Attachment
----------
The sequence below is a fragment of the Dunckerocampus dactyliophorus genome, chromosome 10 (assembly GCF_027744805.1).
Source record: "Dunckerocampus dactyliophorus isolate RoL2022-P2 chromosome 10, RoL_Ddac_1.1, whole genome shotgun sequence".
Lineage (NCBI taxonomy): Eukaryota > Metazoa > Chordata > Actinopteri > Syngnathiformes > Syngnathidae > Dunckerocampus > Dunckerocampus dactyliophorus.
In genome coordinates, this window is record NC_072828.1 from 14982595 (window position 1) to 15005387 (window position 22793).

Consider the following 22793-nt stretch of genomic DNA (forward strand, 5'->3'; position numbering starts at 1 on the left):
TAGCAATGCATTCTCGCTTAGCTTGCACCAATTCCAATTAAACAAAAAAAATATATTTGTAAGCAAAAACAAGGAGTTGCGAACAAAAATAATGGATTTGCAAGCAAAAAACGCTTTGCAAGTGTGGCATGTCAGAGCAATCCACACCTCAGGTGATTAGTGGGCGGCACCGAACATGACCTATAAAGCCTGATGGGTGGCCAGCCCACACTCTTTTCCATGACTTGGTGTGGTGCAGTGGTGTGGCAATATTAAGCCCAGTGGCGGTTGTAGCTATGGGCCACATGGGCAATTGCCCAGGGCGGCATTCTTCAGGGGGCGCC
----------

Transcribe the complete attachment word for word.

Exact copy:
The sequence below is a fragment of the Dunckerocampus dactyliophorus genome, chromosome 10 (assembly GCF_027744805.1).
Source record: "Dunckerocampus dactyliophorus isolate RoL2022-P2 chromosome 10, RoL_Ddac_1.1, whole genome shotgun sequence".
Lineage (NCBI taxonomy): Eukaryota > Metazoa > Chordata > Actinopteri > Syngnathiformes > Syngnathidae > Dunckerocampus > Dunckerocampus dactyliophorus.
In genome coordinates, this window is record NC_072828.1 from 14982595 (window position 1) to 15005387 (window position 22793).

Consider the following 22793-nt stretch of genomic DNA (forward strand, 5'->3'; position numbering starts at 1 on the left):
TAGCAATGCATTCTCGCTTAGCTTGCACCAATTCCAATTAAACAAAAAAAATATATTTGTAAGCAAAAACAAGGAGTTGCGAACAAAAATAATGGATTTGCAAGCAAAAAACGCTTTGCAAGTGTGGCATGTCAGAGCAATCCACACCTCAGGTGATTAGTGGGCGGCACCGAACATGACCTATAAAGCCTGATGGGTGGCCAGCCCACACTCTTTTCCATGACTTGGTGTGGTGCAGTGGTGTGGCAATATTAAGCCCAGTGGCGGTTGTAGCTATGGGCCACATGGGCAATTGCCCAGGGCGGCATTCTTCAGGGGGCGCC